It’s 3 p.m. After the 45 minutes it took to change my daughter’s nappy, bundle her up, get her in the car, fight the traffic, purchase a decaf coffee, and walk into the bookstore, she starts to cry. I finished her last feeding literally seconds before we left the house, but alas, here we are. Her subtle fusses escalate swiftly into full-on screams. With my coffee in one hand and the stroller bar in the other, I’m out of options. Holding her, I ditch the coffee (my first hot cup in days) and wheel the stroller one-handed to a corner of the store. I use my foot to drag a chair across the floor to create some distance between myself and the next seated person.
There are nine people nearby, but none of them offer to help me with the stroller or the chair. It’s not because they don’t see me — everyone is already staring, probably because my daughter is wailing. Once we’ve planted ourselves in the chair, the cover is over us, the baby is latched… and the stares continue. Then the questions begin. My favorite: “Ma’am, shouldn’t you be doing that in private?” From. A. Woman.
I don’t know! Should I? My baby is 10 weeks old. It’s Thursday afternoon and this is the first time we’ve left the house all week. Despite the fact that, as a freelance writer with bills to pay, I started working eight days after she was born, I can’t remember the last time I had an actual conversation with an adult. (My husband doesn’t count. I talk to him while he coos at the baby, and vice versa). I showered this morning. I blew my hair dry! I have lipstick on. And leggings with only one hole. I came here for a hot decaf which I’ve since ditched, and to read a few pages from a book I fully intend to purchase. I made it here, which is a big deal. I want to stay and enjoy for a little. Should I be doing this in private? I kind of think I shouldn’t have to.
The thing is, we live in a society where women are practically vilified if they cannot or choose not to breastfeed. That is its own horrible truth. But for those of us who do decide to nurse our babies, it’s not exactly easy, either. My robust newborn weighed in at almost nine pounds at birth and took to the boob like a champ, but her weary and overwhelmed mama had plenty of trouble with the scheduling and drama of it all at first. Pumping doesn’t yield as much breast milk as I’d like it to, so every precious drop I express is put in the freezer for when I have deadlines and other emergencies that keep me from my baby. With Willow’s feedings starting every two to three hours, and lasting 45 minutes or longer, if I never nursed her in public, that would mean I’d never be able to leave the house. No, really. Never.
It seems from the minute my husband and I started to tell people I was pregnant, the pressure was on for breastfeeding. “Well meaning” friends and strangers alike were constantly inquiring about whether I intended to b-feed my daughter. Within moments of being wheeled into the recovery room, my nipple was shoved into her mouth by a nurse, and throughout our stressful and restless four-day stay at the hospital, lactation consultants I hadn’t requested entered my room unannounced to make sure I was sticking with it. I did intend to breastfeed Willow for my own reasons, and I am not above asking for help. But I remember thinking how horrible all of that would have felt if I had chosen formula from the start, as is any mom’s right. For some reason, I thought that once she was here and I was having success exclusively breastfeeding her, the questions about my breasts would stop. But they haven’t.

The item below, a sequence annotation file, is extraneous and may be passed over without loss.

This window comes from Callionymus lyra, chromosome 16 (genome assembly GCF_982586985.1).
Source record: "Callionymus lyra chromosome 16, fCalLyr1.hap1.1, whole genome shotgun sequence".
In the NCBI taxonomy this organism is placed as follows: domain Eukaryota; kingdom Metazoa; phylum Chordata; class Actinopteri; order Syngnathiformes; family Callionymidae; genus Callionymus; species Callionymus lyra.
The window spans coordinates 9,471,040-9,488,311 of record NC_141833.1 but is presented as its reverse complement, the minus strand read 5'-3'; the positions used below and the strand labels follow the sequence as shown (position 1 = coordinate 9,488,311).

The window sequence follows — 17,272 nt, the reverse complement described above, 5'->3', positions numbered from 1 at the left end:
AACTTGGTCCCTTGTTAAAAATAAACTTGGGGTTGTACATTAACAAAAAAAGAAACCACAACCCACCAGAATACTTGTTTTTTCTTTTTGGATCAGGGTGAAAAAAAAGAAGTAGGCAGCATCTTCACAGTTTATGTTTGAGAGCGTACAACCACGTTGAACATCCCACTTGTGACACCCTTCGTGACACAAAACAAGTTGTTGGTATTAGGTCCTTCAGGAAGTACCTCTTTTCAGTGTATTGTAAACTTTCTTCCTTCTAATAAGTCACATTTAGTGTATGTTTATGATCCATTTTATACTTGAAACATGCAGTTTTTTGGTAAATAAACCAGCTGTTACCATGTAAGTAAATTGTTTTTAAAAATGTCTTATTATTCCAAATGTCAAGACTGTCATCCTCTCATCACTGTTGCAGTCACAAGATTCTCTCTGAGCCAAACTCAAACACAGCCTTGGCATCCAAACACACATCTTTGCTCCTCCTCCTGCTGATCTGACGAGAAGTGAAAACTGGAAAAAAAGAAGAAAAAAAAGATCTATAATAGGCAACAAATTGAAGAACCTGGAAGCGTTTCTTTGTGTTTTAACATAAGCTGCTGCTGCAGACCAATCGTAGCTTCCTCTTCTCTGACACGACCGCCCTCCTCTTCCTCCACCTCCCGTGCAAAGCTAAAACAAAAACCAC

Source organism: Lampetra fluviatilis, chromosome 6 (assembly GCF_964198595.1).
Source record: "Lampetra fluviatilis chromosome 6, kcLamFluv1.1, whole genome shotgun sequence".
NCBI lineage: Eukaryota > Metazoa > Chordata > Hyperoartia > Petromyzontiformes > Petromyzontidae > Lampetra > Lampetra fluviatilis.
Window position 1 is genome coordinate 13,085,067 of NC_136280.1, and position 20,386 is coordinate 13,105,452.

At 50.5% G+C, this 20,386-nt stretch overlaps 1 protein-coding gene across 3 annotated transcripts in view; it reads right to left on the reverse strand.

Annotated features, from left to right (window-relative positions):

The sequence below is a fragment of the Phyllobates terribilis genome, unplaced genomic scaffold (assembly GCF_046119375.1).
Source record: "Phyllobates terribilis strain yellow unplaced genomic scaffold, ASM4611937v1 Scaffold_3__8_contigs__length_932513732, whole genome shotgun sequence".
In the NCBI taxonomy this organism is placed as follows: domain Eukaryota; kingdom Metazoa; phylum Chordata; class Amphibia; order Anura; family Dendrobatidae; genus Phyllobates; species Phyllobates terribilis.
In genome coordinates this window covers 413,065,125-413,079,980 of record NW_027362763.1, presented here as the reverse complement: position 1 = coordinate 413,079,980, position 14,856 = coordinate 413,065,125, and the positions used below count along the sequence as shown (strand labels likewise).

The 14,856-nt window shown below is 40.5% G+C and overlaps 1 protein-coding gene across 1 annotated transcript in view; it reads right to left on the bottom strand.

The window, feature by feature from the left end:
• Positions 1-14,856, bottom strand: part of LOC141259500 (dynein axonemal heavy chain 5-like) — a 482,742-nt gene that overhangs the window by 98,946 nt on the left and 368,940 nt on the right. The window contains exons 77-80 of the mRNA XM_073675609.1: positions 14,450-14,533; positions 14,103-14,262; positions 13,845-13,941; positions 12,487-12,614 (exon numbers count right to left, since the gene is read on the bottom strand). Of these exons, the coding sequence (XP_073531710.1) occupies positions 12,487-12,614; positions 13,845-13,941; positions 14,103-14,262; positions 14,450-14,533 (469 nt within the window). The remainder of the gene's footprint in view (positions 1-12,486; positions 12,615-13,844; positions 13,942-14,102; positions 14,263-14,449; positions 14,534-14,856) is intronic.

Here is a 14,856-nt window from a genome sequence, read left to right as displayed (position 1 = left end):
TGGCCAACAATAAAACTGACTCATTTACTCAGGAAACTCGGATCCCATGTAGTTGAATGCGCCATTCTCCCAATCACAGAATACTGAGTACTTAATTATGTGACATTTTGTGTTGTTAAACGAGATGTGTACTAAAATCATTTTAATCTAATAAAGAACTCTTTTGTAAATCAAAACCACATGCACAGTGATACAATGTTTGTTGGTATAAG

It wasn’t just the book store. There was the time at brunch when I ordered a Bloody Mary to enjoy post-feed and it arrived while I was still nursing Willow. A woman at the next table over glared at me until my husband got up to go to the bathroom — and she took her opportunity to pounce. “You can’t breastfeed and drink alcohol!” she admonished. I wish I hadn’t felt compelled to explain myself to her, but I did.
And then there was the day I finally went to the doctor about a years-long problem with allergies. We waited 45 minutes to get in, and when the baby woke up, I fed her. Not only did I get the stink-eye from half of the other patients in the waiting room, one man had the nerve to come up and say, “This is why my wife stayed home when we had babies!” Well… okay, then!
I know I’m not alone here. A friend recently starting nursing her son at a coffee shop, when a member of the staff came over and asked her to stop “because it offends other patrons.”
What I want to understand is, where’s the disconnect? If a pregnant woman or new mum can’t get a break from the endless, judgmental chatter about the benefits of breastfeeding, then why is it that when I attempt to feed my baby in public, I’m subject to ridicule, stares, and rude comments? I happen to use a nursing cover, because I’m terribly shy. But I also don’t understand why anyone who doesn’t want to should feel they have to.
We bring these babies into the world and do our best to nourish them. It might take a village, but shouldn’t we all have a right to decide on a feeding plan with our doctor, and then stick to it in the way that works for our lifestyle? If nursing mamas were forced to stay at home like so many onlookers request, wouldn’t they stop sooner, just so they could enjoy the light of day and a plate of eggs and toast they didn’t have to cook themselves?
It seems that at every step along the way, the choices we make as mothers are being constantly scrutinized by those around us. I am learning day by day to dig deep and stand up for the rights I know I have. So far, the best response I’ve come up with is a meek shrug, cheeks blazing. But maybe now that I’ve written it all down, I’ll find the strength to respond next time: “I’m going to breastfeed in public, and I don’t care if you’re offended.
Photo: Jenny Studenroth